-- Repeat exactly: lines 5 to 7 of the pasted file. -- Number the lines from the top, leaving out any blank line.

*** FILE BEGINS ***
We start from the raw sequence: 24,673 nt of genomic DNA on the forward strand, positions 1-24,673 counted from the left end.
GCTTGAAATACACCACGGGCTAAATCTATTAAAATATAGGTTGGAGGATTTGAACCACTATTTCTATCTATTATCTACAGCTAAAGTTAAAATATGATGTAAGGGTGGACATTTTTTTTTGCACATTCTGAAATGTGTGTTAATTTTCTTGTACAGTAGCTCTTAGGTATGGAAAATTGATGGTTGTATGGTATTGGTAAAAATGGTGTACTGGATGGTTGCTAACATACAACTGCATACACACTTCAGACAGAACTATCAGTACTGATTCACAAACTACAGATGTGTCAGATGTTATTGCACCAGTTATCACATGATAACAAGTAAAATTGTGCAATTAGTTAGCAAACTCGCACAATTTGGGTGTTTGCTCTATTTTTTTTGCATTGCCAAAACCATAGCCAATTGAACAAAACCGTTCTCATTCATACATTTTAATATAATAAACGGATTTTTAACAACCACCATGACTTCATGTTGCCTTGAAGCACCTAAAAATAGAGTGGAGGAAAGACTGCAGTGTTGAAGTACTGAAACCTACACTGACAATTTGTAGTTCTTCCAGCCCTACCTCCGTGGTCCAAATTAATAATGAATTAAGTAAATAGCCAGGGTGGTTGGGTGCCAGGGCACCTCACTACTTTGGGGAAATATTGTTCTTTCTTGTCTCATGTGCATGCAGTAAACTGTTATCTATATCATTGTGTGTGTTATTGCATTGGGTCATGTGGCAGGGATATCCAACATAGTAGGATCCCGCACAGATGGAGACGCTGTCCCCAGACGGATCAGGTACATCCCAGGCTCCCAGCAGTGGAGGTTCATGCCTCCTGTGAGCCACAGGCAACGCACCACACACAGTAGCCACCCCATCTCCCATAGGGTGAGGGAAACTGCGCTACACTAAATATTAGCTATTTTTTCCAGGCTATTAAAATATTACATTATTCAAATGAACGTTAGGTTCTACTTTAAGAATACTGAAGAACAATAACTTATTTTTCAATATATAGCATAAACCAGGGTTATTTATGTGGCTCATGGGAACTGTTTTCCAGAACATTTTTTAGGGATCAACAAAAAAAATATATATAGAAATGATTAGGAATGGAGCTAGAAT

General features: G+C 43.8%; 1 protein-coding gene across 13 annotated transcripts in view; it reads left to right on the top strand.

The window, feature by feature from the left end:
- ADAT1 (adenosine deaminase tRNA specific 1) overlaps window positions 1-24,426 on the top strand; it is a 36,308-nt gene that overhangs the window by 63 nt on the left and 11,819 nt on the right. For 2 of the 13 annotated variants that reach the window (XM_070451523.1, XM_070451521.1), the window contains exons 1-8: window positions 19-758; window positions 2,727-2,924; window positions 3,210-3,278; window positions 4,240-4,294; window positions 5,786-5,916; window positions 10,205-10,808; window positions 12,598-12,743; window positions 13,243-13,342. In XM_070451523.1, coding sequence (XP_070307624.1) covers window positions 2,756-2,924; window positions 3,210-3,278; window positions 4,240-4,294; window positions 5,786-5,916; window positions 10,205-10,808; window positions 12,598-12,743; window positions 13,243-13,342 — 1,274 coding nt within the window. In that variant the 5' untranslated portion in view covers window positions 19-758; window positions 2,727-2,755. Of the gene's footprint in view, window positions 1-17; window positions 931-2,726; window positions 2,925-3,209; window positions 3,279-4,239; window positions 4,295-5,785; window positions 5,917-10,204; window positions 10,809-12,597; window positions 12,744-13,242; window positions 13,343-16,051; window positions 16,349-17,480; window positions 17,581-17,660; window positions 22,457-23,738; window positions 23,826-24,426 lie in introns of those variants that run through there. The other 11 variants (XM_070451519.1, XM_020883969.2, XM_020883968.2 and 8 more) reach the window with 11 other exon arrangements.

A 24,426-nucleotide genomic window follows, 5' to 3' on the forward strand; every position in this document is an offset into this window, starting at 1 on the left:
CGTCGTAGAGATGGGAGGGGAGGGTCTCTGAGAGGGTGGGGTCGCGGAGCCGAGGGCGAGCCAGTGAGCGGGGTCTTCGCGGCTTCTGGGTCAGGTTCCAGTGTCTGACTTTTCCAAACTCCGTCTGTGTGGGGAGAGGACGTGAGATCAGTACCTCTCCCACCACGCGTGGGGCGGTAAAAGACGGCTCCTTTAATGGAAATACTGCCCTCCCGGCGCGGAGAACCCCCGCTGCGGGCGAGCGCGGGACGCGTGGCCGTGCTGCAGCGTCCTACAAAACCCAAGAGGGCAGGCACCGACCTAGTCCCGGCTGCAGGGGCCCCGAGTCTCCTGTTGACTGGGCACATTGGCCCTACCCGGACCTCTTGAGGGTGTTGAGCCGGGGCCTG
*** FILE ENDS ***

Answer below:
- ADAT1 (adenosine deaminase tRNA specific 1) overlaps window positions 1-24,426 on the top strand; it is a 36,308-nt gene that overhangs the window by 63 nt on the left and 11,819 nt on the right. For 2 of the 13 annotated variants that reach the window (XM_070451523.1, XM_070451521.1), the window contains exons 1-8: window positions 19-758; window positions 2,727-2,924; window positions 3,210-3,278; window positions 4,240-4,294; window positions 5,786-5,916; window positions 10,205-10,808; window positions 12,598-12,743; window positions 13,243-13,342. In XM_070451523.1, coding sequence (XP_070307624.1) covers window positions 2,756-2,924; window positions 3,210-3,278; window positions 4,240-4,294; window positions 5,786-5,916; window positions 10,205-10,808; window positions 12,598-12,743; window positions 13,243-13,342 — 1,274 coding nt within the window. In that variant the 5' untranslated portion in view covers window positions 19-758; window positions 2,727-2,755. Of the gene's footprint in view, window positions 1-17; window positions 931-2,726; window positions 2,925-3,209; window positions 3,279-4,239; window positions 4,295-5,785; window positions 5,917-10,204; window positions 10,809-12,597; window positions 12,744-13,242; window positions 13,343-16,051; window positions 16,349-17,480; window positions 17,581-17,660; window positions 22,457-23,738; window positions 23,826-24,426 lie in introns of those variants that run through there. The other 11 variants (XM_070451519.1, XM_020883969.2, XM_020883968.2 and 8 more) reach the window with 11 other exon arrangements.

A 24,426-nucleotide genomic window follows, 5' to 3' on the forward strand; every position in this document is an offset into this window, starting at 1 on the left:
CGTCGTAGAGATGGGAGGGGAGGGTCTCTGAGAGGGTGGGGTCGCGGAGCCGAGGGCGAGCCAGTGAGCGGGGTCTTCGCGGCTTCTGGGTCAGGTTCCAGTGTCTGACTTTTCCAAACTCCGTCTGTGTGGGGAGAGGACGTGAGATCAGTACCTCTCCCACCACGCGTGGGGCGGTAAAAGACGGCTCCTTTAATGGAAATACTGCCCTCCCGGCGCGGAGAACCCCCGCTGCGGGCGAGCGCGGGACGCGTGGCCGTGCTGCAGCGTCCTACAAAACCCAAGAGGGCAGGCACCGACCTAGTCCCGGCTGCAGGGGCCCCGAGTCTCCTGTTGACTGGGCACATTGGCCCTACCCGGACCTCTTGAGGGTGTTGAGCCGGGGCCTG